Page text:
I wish that were the case. I'd like to believe LBB fiscal notes promote such absurdities because of an honest error, because somebody there really does believe that nobody will be incarcerated under such a statute if it becomes law. But nobody actually thinks that.
The problem is, fiscal notes on enhancements aren't actually mathematical calculations, they're political ones. Bills that LBB knows for a fact will increase the number of prisoners routinely are dubbed "insignificant" in cost, despite the fact that we must lease extra beds for them from private prison contractors. There's literally only one criminal enhancement I've ever seen which gets a fiscal note - bills increasing penalties for burglary of a motor vehicle (BMV) from a Class A misdemeanor to a state jail felony - and the only reason is back in 2005 a bunch of us spent months fighting with LBB over it until they finally caved. But just on that one bill. Even bills sending the same number of people to state jail as BMV get "insignificant" fiscal notes.
Rep. Allen Fletcher just passed a bill out of House Criminal Jurisprudence enhancing a crime from a Class B to a first degree felony that, according to testimony, would apply to 130 people per year just from Houston, but it's supposedly got an "insignificant" cost. And Sen. Leticia Van de Putte's human trafficking bill has several enhancements LBB didn't account for. Everywhere you look, bills increasing criminal penalties are passed at the Lege with no regard at all to the costs of incarceration. By contrast, LBB acknowledges that bills reducing incarceration pressures save money, but not the converse. And the worst part, there's little evidence such enhancements reduce the behaviors they target. So the expenditures not only are unaccounted for, but taxpayers get little bang for the buck.
I hate to use words like this, but the budgeting process on criminal sentencing is simply dishonest. And it's equal opportunity dishonesty. Democrats and Republicans play the same game. Such slight of hand benefits politicians as a class, sorta like lobby perks. It's become a staple ploy for legislators to use "enhancements" to symbolically align themselves against this or that activity that's annoyed some class of their constituents. Graffiti's a great example: We see bills boosting penalties every session, but prosecutors secure fewer than 300 convictions annually statewide compared to tens of thousands of crimes. Yet boosting clearly ineffective penalties even higher is the only solution ever proposed, even though the clearance rate for the offense is so low the punishments never apply to most taggers.
At the municipal level folks may try more practical approaches, but for whatever reason, there seems to be a fundamental failure of imagination at the Lege when it comes to addressing social problems like drug abuse and graffiti. Instead, partially because it's considered cost-free in the budget, the knee-jerk legislative response to every fresh complaint is to propose criminalizing a disliked behavior or increasing punishments if it's already against the law. That usually doesn't stop the behavior, but in the next election cycle the politician gets to say they were "tuff" on whatever disliked activity they've targeted.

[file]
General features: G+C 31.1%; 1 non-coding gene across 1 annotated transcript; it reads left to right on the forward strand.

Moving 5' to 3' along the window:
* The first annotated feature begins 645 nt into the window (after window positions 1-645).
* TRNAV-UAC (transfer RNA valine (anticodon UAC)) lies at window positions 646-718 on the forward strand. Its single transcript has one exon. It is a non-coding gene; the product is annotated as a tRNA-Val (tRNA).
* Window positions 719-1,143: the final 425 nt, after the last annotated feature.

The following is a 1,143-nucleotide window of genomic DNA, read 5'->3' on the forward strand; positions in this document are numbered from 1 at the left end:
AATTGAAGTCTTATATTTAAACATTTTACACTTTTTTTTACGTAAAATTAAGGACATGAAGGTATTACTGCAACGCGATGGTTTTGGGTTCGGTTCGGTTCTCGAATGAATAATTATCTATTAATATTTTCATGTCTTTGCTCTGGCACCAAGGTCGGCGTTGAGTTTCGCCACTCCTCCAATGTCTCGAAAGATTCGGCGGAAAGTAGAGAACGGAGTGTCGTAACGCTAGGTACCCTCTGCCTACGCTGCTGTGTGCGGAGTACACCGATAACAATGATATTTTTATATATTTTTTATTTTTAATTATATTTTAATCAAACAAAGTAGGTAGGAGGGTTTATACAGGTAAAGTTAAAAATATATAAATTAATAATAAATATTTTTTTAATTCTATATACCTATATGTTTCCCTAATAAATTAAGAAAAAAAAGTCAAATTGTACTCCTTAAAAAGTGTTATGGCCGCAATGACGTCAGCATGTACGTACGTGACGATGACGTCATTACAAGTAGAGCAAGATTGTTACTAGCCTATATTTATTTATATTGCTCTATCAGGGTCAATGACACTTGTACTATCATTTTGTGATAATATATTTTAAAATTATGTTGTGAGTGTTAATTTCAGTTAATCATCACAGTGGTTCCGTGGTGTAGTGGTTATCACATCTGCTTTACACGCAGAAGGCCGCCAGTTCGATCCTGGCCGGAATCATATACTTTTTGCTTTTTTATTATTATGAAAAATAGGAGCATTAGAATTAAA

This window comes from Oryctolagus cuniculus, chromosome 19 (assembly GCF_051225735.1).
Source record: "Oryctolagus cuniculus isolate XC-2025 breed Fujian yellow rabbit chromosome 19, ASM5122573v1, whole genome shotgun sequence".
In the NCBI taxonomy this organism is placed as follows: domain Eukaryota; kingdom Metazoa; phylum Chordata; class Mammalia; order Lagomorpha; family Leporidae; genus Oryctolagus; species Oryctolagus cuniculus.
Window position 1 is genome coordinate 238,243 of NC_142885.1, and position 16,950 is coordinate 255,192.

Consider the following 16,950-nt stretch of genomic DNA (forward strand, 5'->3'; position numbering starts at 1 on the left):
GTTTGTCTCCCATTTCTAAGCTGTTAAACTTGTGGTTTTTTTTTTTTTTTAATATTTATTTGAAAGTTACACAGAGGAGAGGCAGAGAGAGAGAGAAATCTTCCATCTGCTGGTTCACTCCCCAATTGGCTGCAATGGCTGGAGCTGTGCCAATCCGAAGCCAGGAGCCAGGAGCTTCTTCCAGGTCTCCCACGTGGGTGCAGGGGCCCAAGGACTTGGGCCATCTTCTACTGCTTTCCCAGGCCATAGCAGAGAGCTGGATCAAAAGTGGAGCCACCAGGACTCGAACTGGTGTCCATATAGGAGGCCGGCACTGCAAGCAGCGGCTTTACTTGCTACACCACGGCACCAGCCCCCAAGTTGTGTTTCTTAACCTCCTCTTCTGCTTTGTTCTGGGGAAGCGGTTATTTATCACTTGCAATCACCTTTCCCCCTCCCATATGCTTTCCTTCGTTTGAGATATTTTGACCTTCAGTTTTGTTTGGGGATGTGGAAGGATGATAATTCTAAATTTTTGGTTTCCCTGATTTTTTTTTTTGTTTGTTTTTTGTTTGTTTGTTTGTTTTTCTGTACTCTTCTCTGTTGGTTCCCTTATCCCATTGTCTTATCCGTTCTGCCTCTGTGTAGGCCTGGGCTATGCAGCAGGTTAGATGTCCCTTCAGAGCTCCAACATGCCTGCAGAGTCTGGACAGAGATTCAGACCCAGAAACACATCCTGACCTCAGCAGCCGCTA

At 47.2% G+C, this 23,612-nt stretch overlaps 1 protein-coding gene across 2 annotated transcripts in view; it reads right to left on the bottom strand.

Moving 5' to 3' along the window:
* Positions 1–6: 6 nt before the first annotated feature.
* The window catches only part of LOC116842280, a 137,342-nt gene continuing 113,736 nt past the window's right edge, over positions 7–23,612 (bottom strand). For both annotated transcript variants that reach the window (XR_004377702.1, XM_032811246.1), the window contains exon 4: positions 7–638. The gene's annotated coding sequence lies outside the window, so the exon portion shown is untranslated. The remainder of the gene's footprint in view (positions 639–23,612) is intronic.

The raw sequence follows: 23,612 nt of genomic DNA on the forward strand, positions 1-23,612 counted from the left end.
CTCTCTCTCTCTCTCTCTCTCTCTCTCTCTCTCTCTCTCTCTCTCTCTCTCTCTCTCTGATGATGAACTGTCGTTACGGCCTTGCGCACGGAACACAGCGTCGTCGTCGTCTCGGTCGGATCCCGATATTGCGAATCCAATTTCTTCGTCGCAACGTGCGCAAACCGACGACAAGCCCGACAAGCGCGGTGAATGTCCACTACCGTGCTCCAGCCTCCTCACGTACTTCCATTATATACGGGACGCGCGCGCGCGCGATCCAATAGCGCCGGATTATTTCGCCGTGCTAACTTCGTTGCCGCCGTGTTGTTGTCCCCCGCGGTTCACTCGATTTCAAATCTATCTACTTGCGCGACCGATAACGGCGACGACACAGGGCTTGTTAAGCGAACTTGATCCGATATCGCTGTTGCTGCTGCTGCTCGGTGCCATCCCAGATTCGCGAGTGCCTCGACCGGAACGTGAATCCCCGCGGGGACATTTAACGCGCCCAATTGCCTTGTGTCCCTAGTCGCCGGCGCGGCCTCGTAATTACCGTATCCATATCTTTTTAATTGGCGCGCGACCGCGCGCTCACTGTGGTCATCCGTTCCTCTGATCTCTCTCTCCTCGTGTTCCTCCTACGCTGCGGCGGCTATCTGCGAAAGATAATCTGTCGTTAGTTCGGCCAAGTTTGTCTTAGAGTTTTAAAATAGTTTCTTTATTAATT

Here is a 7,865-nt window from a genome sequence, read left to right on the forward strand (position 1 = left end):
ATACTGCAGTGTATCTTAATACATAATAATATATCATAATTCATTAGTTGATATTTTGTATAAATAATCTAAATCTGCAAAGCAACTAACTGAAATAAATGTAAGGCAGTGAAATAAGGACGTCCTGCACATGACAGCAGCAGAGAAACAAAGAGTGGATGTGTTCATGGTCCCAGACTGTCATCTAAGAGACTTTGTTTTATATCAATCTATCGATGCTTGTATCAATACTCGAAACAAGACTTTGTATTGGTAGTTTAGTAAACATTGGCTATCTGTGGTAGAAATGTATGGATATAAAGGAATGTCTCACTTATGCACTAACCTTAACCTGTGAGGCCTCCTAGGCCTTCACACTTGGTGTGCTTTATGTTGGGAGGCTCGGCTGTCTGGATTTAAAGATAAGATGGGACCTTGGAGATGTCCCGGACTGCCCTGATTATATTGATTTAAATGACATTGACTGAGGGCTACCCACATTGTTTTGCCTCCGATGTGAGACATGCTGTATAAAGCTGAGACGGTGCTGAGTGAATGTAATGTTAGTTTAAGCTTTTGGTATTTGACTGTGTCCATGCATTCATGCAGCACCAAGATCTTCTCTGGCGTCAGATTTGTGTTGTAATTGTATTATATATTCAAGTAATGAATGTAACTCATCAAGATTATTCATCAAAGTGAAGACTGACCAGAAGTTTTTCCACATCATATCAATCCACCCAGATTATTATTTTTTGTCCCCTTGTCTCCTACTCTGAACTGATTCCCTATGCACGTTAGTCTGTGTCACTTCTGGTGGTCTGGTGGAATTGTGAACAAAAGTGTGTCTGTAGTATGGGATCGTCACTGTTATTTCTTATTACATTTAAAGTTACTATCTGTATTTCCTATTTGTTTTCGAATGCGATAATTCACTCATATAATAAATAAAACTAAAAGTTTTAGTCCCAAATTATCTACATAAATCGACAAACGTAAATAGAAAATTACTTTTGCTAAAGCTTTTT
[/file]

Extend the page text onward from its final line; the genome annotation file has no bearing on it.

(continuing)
If LBB would just do its job - calculating the number of extra prisoners from such bills multiplied by current rates for private prison beds - lawmakers would be forced to secure appropriations for every enhancement bill they pass. Even better, maybe, just maybe, legislators would be forced to think through problems constituents bring them more carefully, set priorities, and actually come up with cost-effective solutions that work, maybe even that save money. In any event, Texas won't see real, fundamental reform in the criminal justice arena until LBB fiscal notes are based on math, not political expediency.
See related Grits posts:
- 308 bills push tougher penalties
- Time for Truth in Sentencing Budgets from LBB
- On expanding the death penalty, budgets, and unfunded mandates
- Copper theft: Case study in failed criminal penalty enhancements
- Why is creating new felonies the solution to every social problem? Immigration edition
- Predictable as bluebonnets in spring: Biennial march of the enhancements begins anew
- Dozens of new crimes proposed at Lege: Will LBB man up and assign them fiscal notes?
- 2,383 and counting: How many felonies from the 82nd Texas Legislature?
- New crimes, penalties 'enhance' nothing but spending side of state, county budgets
- Privatization and the fallacy of zero 'fiscal notes' for criminal penalty enhancements
- Bigger priority on vehicle burglaries: Solving crimes or harsher punishment?
- Levin: Time to rethink what's a crime
- 'Absolutely irresponsible': Okies boosting criminal penalties but can't house inmates they've got
- Parole board: Texas created 59 new felonies in 2009
- Penalty hikes represent a failure of imagination